March 26, 2014 -- A ZEB1 hand held laser mapping system is being used to map excavations at a historic gold mine in South Africa. Mining has been taking place at Barberton Mines in the Mpumalanga province since 1884 during which time mine managers have employed a range of surveying techniques and technologies. The latest innovation in surveying is allowing for 3D measurement of mined out excavations at depths of up to 1,450 metres. The ZEB1, purchased from 3D Laser Mapping, is exceeding all expectations in terms of accuracy, productivity and performance.
“The results we are getting using the ZEB1, combined with our Mine Works GIS, are better than we could have imagined!” commented Koos Verster, Chief Surveyor of Barberton Mines Ltd. “We normally strive for 95 per cent or higher accuracy but this combination is delivering a 100 per cent, not to mention the increase in productivity we have achieved. The ZEB1 is also withstanding our difficult environment, performing better than we hoped. It has been to some of the most extreme reaches of the mine, for prolonged periods of time, yet shows no undue effects.”
Prior to the introduction of CAD in the early 90’s, Barberton Mine conducted the majority of stope survey work through offsetting with a 2D tabular deposit method. This did not highlight features such as folding, branching, thickening or thinning of mineralisation. Following the introduction of CAD in 1994 measurements were made using a hanging compass and clinometer. This method was far more accurate and enabled the production of 3D models but was, however, very time consuming.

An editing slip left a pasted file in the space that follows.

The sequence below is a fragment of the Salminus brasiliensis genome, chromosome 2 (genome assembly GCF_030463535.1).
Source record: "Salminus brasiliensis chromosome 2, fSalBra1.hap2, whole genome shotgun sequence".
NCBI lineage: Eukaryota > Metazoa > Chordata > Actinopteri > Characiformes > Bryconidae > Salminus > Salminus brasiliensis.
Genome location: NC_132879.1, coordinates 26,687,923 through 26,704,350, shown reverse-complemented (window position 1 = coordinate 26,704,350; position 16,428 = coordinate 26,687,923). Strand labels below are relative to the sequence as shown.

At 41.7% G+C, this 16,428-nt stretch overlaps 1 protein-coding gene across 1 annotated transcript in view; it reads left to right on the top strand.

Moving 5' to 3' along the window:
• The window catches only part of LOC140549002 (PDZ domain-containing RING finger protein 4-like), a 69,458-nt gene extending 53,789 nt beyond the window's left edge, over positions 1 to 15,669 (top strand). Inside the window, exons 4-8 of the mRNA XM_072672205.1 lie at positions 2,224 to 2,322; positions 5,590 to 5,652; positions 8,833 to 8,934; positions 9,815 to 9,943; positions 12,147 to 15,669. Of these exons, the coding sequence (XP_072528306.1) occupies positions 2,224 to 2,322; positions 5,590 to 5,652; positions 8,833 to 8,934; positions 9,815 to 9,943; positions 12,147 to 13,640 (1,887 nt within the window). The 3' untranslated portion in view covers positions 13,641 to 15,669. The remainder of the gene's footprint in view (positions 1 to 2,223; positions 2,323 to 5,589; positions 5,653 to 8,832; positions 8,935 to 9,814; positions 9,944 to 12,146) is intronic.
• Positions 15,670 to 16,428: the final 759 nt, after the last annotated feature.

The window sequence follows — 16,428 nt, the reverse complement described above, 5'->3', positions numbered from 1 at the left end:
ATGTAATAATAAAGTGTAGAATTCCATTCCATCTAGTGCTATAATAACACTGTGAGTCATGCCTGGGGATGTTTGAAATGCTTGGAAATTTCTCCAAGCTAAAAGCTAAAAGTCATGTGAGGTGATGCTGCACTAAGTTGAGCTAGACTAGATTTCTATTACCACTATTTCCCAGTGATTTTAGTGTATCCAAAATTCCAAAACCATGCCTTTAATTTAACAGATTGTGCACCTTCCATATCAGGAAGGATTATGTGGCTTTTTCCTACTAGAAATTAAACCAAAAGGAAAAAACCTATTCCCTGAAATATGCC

“Our previous working practices had been in place for a long time,” continued Verster, “and we often had to make compromises between accuracy and survey time. All of these issues have been overcome since we started working with the ZEB1.”
The Barberton Mine is located 10 kilometres north east of the gold rush town of Barberton in the Mpumalanga province, 260 kilometres to the east of Johannesburg. The lode gold deposit is hosted in a volcanic and sedimentary sequence of the 3.5 billion year old Barberton Super Group. The extreme age and complex structural history of the ore body have resulted in a wide spectrum of lode shapes and dimensions. Various mining methods are employed due to variations in the deposit from the mine entrance level to depths of 1,450 metres, but the majority of tonnes mined are by semi-mechanised cut and fill.
Developed by CSIRO and commercialised by UK based 3D Laser Mapping, ZEB1 uses robotic technology called Simultaneous Localisation and Mapping (SLAM). The ZEB1 system includes a lightweight laser scanner mounted on a simple spring mechanism, which continuously scans as the operator walks through the environment. As the scanner loosely oscillates about the spring it produces a rotation that converts 2D laser measurements into 3D fields of view. Its ability to self-localise makes ZEB1 ideally suited for use indoors, underground and in other covered environments, where traditional solutions that utilise GPS don’t function well.
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